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11 May 2022


Russia’s invasion of Ukraine strikes us as one of the most-expected unexpected events of recent times. Steeped in a revisionist ideal of Russian identity, President Putin is rattling the cage of the current world order. NICK CURTIN writes about the inflationary pressures that result from the war.

It is difficult to feign surprise at Russia’s invasion of Ukraine. We have for some time flagged escalating geopolitical risks, ranging from the US-China trade wars, Brexit, the China-Taiwan conundrum, Russian insecurities over NATO expansion, ongoing conflict in the Middle East and general schizophrenia in the EU. We even flag the alarming internal political divide in the US as having potentially global geopolitical consequences in the fullness of time.

These dynamics are in fact intricately connected. Nonetheless, the physical outbreak of war with all its concomitant horrors not only disturbs our human sensibilities but disrupts financial markets — especially so when the protagonists are central to the world’s energy and food production industries. Well-trodden, although largely dormant, geopolitical fault-lines between east and west further complicate matters.

The consequences of war manifest through several channels; the most immediate being via increased market volatility. Volatility results as participants begin to calibrate the initial extent of the conflict and the various permutations for potential escalation. Companies and industries with operations in the geographical area of conflict attract the quickest market adjustments.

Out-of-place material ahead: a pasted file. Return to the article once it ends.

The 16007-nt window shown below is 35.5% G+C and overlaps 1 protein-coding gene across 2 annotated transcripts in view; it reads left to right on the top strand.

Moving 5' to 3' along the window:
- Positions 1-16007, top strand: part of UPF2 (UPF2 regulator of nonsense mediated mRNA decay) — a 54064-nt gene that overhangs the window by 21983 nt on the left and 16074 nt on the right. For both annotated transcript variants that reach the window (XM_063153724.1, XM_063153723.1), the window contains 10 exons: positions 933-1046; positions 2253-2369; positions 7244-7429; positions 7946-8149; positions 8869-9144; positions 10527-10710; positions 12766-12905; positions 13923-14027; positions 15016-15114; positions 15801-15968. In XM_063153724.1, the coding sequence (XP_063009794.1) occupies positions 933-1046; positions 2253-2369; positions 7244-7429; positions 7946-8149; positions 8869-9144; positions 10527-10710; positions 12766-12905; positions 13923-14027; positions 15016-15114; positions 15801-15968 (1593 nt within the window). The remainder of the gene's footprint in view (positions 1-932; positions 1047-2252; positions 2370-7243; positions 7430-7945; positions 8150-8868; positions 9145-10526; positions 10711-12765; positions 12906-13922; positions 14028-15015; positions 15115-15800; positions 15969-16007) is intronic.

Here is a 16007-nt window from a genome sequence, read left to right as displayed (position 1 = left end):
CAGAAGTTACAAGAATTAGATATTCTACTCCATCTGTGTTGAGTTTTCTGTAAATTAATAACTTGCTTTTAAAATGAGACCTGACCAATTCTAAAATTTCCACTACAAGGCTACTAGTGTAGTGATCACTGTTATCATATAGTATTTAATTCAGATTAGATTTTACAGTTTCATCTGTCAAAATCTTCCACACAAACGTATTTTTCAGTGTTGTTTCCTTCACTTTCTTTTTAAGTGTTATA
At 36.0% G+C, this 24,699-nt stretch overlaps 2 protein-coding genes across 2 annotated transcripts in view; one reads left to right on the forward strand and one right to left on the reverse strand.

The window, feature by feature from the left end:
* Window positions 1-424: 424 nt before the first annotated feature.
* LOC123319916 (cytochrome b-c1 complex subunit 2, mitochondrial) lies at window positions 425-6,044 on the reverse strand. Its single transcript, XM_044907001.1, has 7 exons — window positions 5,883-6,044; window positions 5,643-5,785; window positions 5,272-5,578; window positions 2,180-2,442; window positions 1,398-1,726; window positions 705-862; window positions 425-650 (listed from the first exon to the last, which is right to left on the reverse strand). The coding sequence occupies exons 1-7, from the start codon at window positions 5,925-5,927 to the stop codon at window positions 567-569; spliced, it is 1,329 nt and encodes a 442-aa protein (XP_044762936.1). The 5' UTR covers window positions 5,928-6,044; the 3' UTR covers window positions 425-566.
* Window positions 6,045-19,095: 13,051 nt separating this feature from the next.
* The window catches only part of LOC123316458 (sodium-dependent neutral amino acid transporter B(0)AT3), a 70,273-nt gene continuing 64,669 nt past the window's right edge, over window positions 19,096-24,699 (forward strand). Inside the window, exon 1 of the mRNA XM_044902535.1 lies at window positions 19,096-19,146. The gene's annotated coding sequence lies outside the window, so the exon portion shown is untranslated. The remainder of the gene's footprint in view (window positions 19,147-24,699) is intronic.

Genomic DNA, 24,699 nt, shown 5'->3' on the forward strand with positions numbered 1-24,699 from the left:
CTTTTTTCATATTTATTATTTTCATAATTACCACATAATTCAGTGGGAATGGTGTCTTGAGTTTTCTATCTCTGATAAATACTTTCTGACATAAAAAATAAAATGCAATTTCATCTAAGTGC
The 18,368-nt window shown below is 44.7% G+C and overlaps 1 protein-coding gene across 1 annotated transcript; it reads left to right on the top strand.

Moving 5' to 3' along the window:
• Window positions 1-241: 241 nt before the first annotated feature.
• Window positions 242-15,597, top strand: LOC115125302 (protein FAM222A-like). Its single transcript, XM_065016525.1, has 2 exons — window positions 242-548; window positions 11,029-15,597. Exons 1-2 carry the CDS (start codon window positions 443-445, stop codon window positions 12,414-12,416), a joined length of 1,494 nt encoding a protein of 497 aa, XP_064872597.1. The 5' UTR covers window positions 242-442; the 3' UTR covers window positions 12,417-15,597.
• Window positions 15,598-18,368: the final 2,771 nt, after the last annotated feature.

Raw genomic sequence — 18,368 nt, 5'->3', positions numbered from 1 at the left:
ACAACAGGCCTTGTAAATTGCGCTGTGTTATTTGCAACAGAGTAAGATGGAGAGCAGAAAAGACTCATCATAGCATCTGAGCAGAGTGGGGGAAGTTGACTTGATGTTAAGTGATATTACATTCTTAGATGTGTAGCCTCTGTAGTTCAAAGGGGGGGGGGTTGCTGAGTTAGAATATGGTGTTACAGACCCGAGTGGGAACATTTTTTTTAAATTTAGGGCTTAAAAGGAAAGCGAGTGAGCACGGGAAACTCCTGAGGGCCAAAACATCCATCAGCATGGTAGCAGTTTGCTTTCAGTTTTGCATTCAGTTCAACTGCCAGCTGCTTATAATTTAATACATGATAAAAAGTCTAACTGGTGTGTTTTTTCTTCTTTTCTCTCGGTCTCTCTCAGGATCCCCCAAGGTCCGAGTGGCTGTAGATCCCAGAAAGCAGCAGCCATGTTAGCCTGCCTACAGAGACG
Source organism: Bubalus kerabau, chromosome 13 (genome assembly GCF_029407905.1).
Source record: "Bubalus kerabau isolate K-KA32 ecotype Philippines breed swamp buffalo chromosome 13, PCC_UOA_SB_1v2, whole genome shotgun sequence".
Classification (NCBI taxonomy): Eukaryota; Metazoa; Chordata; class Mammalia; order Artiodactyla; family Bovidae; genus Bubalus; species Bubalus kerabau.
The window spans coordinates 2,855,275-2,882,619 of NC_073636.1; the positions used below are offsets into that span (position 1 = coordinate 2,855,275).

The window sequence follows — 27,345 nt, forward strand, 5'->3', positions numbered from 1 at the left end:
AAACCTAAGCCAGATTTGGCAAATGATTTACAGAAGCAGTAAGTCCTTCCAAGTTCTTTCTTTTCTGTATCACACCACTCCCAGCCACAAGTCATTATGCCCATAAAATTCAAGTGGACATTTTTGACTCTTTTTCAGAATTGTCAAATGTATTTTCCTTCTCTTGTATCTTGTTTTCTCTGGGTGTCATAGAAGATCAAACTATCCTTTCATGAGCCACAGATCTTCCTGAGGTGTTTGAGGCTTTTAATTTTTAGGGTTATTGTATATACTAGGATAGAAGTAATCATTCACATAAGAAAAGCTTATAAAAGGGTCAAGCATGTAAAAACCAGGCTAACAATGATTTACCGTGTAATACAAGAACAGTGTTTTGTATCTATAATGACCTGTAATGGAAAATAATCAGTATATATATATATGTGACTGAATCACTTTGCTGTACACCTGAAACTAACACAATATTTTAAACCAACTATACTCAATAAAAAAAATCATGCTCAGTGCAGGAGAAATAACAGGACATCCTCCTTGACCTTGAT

Broader ramifications take longer to assert as unintended consequences start to emerge — the most obvious of which in the current Russia-Ukraine war are the energy markets. Russia is a key producer and exporter of oil — and especially natural gas — to large parts of the EU. Since fuel is a key input cost to the production and transport of goods, the effect of surging energy prices on rising global inflation expectations has been swift.

Russia and Ukraine collectively produce around one third of the world’s wheat, making up more than a quarter of global wheat exports. Grains are a key ingredient in the global food production chain. The prospect of significant medium-term supply shortfalls caused wheat and other agricultural commodity prices to surge.

Russia and neighbouring ally Belarus are also key participants in the production of fertiliser needed to maintain global crop yields. In time, higher grain prices, compounded by higher energy and fertiliser costs, should lead to higher food prices. In some instances, outright scarcity could result. There could also be serious socio-political consequences in poorer countries, where the economic vulnerabilities to food shortages and inflation could be catastrophic.

If there is any positive for Foord investors to the outbreak of conventional warfare in Europe, it is that the Foord funds were well positioned for the consequences of just such an escalation. The Foord portfolios also had a good amount of hedging to higher energy and agricultural commodity related prices, and no direct exposure to the region.

While unexpected risk events are psychologically uncomfortable for investors, Foord’s portfolio managers relish the opportunities that the attendant market volatility usually dishes up. This is where we are concentrating our focus.


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What hedging strategies are employed in the Foord Flexible Fund especially on currency risk?

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